Lahore/Islamabad, Aug 10: A group of some 250 Pakistani Hindus were today allowed to cross over to India for a pilgrimage after being detained at the Wagah land border crossing due to a controversy over reports that they planned to migrate to the neighbouring country.
The Hindus protested at the Wagah border crossing after they were detained for almost seven hours.
Immigration authorities finally allowed the Hindus to cross the frontier at about 2.30 pm.
“We were given the go-ahead from the Interior Minister to allow about 250 Hindus to travel to India. They all have valid travel documents,” a senior official of the Federal Investigation Agency in Lahore told PTI.
“The Hindus have 33-day visas for different Indian cities. We stopped them temporarily after media reports said they would not return because of some problems they were facing here,” the official said.
The FIA sent a special team to Wagah to interview the Hindus.
“The Hindus dismissed media reports about them and assured the team that they would not speak against Pakistan in India,” the official said.
The official said the team had not asked the Hindus to provide any sort of undertaking. “They promised not to defame Pakistan,” he said.
Though the Hindus gathered at the border crossing at 8 am, only two doctors and their families were initially allowed to cross to India.
Both doctors had “no-objection certificates” and authorities had earlier said they would only allow people with NOCs to cross the border.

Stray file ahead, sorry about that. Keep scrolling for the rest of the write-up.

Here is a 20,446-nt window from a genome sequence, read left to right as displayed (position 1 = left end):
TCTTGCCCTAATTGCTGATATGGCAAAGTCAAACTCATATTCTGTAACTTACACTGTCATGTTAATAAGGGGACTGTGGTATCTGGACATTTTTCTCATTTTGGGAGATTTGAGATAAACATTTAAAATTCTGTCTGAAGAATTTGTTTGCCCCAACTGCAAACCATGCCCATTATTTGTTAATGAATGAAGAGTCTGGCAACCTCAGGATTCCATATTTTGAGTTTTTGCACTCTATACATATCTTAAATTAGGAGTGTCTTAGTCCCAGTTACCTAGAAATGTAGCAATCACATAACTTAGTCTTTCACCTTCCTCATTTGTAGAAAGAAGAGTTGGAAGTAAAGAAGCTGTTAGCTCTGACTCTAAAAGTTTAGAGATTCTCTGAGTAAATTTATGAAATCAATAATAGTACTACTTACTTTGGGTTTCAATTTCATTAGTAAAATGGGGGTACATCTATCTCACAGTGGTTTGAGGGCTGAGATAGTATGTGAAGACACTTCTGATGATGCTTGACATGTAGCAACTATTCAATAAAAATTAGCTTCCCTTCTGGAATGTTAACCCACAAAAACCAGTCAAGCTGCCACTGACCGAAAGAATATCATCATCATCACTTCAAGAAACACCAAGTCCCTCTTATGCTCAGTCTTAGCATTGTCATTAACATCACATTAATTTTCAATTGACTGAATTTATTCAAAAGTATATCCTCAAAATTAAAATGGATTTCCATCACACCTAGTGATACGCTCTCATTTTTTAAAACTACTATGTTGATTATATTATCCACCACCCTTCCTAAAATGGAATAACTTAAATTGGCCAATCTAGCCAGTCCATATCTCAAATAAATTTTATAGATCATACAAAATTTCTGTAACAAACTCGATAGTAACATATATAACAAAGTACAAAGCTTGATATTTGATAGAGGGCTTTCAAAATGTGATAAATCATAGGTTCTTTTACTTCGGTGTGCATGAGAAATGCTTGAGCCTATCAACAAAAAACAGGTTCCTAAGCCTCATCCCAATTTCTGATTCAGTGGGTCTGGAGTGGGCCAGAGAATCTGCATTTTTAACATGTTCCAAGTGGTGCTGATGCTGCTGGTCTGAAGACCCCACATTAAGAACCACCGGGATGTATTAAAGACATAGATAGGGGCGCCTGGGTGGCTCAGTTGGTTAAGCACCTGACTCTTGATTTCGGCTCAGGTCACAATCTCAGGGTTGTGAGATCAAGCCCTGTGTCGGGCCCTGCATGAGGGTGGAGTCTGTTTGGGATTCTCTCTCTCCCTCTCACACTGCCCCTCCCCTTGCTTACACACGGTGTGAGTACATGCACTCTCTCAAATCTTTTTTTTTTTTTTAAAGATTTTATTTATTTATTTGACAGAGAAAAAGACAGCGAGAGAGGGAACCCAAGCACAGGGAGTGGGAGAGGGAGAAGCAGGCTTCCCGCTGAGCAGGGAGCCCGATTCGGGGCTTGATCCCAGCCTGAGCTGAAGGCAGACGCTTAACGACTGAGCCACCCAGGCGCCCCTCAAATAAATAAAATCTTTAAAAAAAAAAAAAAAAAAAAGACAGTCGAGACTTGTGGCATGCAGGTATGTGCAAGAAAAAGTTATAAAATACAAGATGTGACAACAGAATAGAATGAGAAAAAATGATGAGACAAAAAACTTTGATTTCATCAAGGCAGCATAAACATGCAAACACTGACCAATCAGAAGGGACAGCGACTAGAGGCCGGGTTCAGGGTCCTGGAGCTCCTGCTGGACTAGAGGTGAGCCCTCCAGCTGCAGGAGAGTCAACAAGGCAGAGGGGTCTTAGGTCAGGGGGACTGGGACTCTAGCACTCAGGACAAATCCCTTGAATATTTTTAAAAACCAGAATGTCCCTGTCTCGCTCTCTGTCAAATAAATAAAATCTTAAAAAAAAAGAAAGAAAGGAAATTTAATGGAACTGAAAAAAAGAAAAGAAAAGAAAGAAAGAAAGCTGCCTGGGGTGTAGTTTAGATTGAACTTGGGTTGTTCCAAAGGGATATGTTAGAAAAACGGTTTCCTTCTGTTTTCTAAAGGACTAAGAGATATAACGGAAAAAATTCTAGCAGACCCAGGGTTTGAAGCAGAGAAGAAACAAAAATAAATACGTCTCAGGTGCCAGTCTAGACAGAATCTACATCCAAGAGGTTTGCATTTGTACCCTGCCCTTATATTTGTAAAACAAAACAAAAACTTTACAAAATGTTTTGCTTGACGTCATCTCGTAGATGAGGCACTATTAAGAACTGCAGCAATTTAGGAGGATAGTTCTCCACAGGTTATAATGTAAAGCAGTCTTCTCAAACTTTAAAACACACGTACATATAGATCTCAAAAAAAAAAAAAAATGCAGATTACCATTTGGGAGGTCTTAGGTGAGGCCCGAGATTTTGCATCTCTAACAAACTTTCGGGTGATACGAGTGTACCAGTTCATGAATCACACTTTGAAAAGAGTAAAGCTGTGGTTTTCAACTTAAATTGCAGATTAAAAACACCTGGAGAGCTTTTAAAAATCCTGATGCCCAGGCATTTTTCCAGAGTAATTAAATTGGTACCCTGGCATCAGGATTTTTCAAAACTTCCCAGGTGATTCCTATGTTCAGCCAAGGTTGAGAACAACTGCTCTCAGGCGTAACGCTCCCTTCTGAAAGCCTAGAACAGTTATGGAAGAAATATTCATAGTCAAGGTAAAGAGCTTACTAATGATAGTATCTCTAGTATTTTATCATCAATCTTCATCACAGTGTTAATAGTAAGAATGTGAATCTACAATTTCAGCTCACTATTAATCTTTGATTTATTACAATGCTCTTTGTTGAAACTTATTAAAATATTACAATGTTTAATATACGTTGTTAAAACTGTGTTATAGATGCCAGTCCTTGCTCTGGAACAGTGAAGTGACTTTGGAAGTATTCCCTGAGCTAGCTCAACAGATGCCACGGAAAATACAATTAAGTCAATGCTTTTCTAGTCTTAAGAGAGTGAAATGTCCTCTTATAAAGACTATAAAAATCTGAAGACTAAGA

The kidnapping of a teenage Hindu girl, Manisha Kumari, from Jacobabad city of Sindh province on August 7 had sparked widespread concern in the minority community amidst reports of an exodus of some 250 Hindus from the region. Confusion surrounded the travel plans of the Hindus from Sindh and Balochistan.
Some TV news channels reported they had decided to migrate to India because of forced conversions, extortion and kidnapping.
The Hindus were travelling to India on visas for a pilgrimage to Haridwar and Vaishno Devi but many were not expected to return, the channels claimed.
However, many of the Hindus told the media at Lahore railway station yesterday that they had no intention of migrating and that they planned to return to Pakistan after a pilgrimage.
Taking notice of the media reports, Interior Minister Rehman Malik had said yesterday that the Hindus would be allowed to travel only after a probe by the FIA.
Malik claimed the reports of the migration of the Hindus were part of a “conspiracy to defame Pakistan”. Media reports from Jacobabad said seven Hindu families comprising 90 people had decided to move to India for good.
“We are businessmen but have been compelled to leave our motherland because of harassment, lawlessness, looting, kidnapping of girls and their forced conversion to Islam,” said Amesh Kumar of Bakhshapur area in Jacobabad.
There were also reports that 52 Hindu families from Jacobabad had migrated to India about six months ago.